“Before you leave, teach someone to drive.” That advice from a former boss at an auto shop best expresses blues legend Buddy Guy’s destiny.
This is not the definitive Buddy Guy bio/doc. That distinction goes to “Buddy Guy: The Blues Chase the Blues Away,” which appeared on PBS in 2021. “The Torch,” as a nonfiction film has a different mission. Its task is to share how and why guitar heroes like Guy mentor others. Like elders in a village passing on what they know to who’s next in line.
Grammy-winning guitarist George “Buddy” Guy grew up on a farm in Louisiana and migrated to Chicago in 1957 to fulfill his dream of becoming a blues musician. In the Windy City, he was mentored by his heroes Howlin’ Wolf, Muddy Waters and John Lee Hooker. Then he gave what he got. A prime example is exhibited on screen for 1h 47m, as he shepherds fledgling blues guitarist Quinn Sullivan. He’s just one of the many musicians Guy has nurtured.
The words, deeds and instructions he’s given Sullivan started back in April 2007. That’s when, as a 7-year-old, the talented White kid guitarist got pulled up on stage by the Black blues icon at a gig in Massachusetts. Sullivan, a prodigy and virtuoso, lit up the strings on his guitar and could mimic any lick Guy threw his way. Footage depicts that auspicious night and follows the youngster as he turns into a teen and then a young man trying to find his own voice.
Though watching his performances and development is interesting, it’s not nearly as captivating as following the paths of other artists with similar experiences. E.g., blues/belter/guitarist Jonny Lang, who has had record contracts and a stellar career since age 15.
However, this “making of a man” aspect does provide learning experiences and a warm emotional core. It’s a feel that helps elevate this decently crafted (director/producer Jim Farrell) but not artistically daring documentation of Guy’s achievements and mentorships. Aaron Frutman and Michael Andrus’ cinematography captures live performances, backstage rituals, musicians fraternizing and bonds that have grown over the years.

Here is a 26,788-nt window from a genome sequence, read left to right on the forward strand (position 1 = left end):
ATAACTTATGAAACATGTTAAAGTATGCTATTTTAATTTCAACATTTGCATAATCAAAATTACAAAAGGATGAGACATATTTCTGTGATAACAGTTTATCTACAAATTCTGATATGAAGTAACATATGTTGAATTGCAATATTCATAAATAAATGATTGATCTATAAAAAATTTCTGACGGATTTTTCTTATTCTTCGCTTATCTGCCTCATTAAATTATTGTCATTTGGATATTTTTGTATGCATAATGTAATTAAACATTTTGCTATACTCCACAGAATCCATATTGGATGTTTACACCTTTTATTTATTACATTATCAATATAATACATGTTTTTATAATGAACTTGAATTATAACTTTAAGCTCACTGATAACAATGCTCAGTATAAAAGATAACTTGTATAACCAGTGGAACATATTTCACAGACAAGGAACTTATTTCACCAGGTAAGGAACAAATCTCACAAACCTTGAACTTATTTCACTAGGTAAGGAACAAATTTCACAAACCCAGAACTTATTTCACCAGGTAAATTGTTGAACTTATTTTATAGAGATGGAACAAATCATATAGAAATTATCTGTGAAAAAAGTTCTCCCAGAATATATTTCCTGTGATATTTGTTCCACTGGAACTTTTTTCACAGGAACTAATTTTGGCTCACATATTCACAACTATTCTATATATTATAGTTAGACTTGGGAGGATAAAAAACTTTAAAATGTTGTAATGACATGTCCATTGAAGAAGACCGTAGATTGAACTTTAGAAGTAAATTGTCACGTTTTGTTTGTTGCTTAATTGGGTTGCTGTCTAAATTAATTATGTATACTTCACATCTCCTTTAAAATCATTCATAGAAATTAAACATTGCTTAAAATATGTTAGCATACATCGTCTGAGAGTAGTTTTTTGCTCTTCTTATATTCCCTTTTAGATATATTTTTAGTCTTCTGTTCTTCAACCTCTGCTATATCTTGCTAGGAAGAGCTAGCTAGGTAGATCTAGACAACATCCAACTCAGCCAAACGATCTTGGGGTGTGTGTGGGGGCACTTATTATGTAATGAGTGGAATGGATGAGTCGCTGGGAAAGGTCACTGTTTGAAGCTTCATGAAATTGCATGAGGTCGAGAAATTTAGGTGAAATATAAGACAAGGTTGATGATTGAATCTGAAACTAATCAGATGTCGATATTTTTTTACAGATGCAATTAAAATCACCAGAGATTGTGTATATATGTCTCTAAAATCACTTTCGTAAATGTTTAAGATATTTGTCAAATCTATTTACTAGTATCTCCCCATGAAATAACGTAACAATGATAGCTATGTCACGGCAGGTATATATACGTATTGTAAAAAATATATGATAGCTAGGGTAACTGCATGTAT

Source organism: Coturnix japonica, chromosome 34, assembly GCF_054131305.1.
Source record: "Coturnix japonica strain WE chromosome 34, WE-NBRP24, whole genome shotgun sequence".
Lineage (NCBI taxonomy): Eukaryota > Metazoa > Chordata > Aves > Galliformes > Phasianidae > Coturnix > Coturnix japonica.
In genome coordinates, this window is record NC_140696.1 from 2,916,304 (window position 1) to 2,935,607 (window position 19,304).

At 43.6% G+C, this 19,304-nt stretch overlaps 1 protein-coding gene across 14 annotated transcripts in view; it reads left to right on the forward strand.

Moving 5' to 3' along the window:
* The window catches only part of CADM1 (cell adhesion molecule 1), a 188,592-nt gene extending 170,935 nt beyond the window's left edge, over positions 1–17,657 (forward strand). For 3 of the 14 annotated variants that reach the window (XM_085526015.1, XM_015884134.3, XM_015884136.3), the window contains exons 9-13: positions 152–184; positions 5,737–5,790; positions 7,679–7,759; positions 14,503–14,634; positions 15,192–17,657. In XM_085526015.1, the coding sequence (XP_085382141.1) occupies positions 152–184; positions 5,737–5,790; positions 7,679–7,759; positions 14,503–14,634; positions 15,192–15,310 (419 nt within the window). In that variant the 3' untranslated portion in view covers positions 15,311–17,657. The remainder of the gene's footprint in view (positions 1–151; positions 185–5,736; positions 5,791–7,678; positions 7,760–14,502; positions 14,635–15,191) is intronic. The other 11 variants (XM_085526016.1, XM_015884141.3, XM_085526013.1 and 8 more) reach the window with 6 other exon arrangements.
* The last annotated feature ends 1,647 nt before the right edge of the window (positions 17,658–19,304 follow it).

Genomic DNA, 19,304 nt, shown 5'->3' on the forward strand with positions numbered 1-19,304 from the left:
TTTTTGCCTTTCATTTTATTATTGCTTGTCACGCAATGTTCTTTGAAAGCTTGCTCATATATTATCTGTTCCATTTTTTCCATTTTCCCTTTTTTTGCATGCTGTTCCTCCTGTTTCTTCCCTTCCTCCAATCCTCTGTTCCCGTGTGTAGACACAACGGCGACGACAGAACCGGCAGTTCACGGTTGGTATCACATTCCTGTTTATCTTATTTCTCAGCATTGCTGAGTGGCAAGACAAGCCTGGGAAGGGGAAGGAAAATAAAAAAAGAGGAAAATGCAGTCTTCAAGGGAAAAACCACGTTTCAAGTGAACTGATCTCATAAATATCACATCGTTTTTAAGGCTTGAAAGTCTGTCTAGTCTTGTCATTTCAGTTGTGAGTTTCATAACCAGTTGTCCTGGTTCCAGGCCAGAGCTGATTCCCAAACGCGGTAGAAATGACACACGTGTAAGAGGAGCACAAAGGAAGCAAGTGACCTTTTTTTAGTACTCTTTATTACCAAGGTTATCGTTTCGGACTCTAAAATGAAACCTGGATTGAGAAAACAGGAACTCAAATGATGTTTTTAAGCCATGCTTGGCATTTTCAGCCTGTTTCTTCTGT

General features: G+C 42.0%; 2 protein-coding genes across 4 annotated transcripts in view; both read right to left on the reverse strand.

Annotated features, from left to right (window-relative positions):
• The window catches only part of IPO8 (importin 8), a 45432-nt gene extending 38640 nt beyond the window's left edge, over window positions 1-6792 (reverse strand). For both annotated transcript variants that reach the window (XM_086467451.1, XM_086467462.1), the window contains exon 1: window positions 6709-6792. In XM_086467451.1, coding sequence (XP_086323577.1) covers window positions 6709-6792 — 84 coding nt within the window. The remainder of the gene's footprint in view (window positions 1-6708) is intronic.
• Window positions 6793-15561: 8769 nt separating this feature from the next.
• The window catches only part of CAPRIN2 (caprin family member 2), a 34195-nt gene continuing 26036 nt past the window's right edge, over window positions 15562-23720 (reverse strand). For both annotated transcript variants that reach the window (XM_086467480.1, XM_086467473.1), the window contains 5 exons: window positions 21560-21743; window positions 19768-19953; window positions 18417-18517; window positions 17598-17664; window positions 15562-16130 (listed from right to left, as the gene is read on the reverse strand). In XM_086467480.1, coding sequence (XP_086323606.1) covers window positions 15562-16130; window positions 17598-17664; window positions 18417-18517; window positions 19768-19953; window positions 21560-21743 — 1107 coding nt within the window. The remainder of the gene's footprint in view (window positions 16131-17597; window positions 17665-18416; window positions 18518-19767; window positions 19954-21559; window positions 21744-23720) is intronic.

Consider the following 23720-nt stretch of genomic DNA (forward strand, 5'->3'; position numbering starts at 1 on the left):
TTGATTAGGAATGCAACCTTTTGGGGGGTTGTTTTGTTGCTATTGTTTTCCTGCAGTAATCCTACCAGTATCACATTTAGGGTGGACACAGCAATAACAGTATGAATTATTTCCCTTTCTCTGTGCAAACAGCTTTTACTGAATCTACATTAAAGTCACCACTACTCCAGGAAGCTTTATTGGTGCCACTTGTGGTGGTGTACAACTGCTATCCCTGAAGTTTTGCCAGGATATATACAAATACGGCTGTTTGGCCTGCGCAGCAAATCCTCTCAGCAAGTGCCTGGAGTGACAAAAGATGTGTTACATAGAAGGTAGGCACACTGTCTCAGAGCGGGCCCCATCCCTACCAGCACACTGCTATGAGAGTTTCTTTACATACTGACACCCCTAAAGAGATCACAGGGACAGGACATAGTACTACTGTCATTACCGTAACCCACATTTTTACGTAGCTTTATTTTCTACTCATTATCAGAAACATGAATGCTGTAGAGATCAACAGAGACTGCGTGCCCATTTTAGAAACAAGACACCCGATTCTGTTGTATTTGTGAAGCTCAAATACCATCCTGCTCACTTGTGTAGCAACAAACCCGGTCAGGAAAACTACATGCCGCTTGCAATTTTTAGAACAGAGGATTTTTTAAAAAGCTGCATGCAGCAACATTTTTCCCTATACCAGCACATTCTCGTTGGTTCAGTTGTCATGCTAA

Touching moments of parenting, testimonials and lasting relationships prove that we are all only as good as the spirit we leave behind in others. And that blazing a trail matters most when others can follow.
Guy’s most poignant recollection is his first encounter with his idol John Lee Hooker, who he yearned to meet. In Chicago, Guy ran into a man that stuttered so badly he couldn’t understand what the dude was badgering him about. Turns out the bothersome man was Hooker, trying to introduce himself but hindered by a speech impediment. Precious anecdotes like that are like listening to songs on an anthology record. One that holds memories and treasures.
Fellow musicians spread his legend. Carlos Santana: “The Moses of the blues … he literally parts the seas.” Jonny Lang, himself the product of mentoring by blues musician Ted Larsen, has a unique perspective: “A lot of people are called living legends, but not all are as gracious and generous as Buddy Guy.” Susan Tedeschi of the rock/blues group Tedeschi Trucks Band sees a connection: “Guy is a link between Jimi Hendrix and blues music.”
At age 85, George “Buddy” Guy still tours, goes from concert to concert and never does a sound check. He learned his trade from those who came before him and is leaving something behind. It’s a calling. A mission. A state of grace.
This enlightening bio/doc may not be the ultimate Buddy Guy movie, but it’s one his followers must see. The one that explains his resolve.
Visit NNPA News Wire Film Critic Dwight Brown at DwightBrownInk.com and BlackPressUSA.com.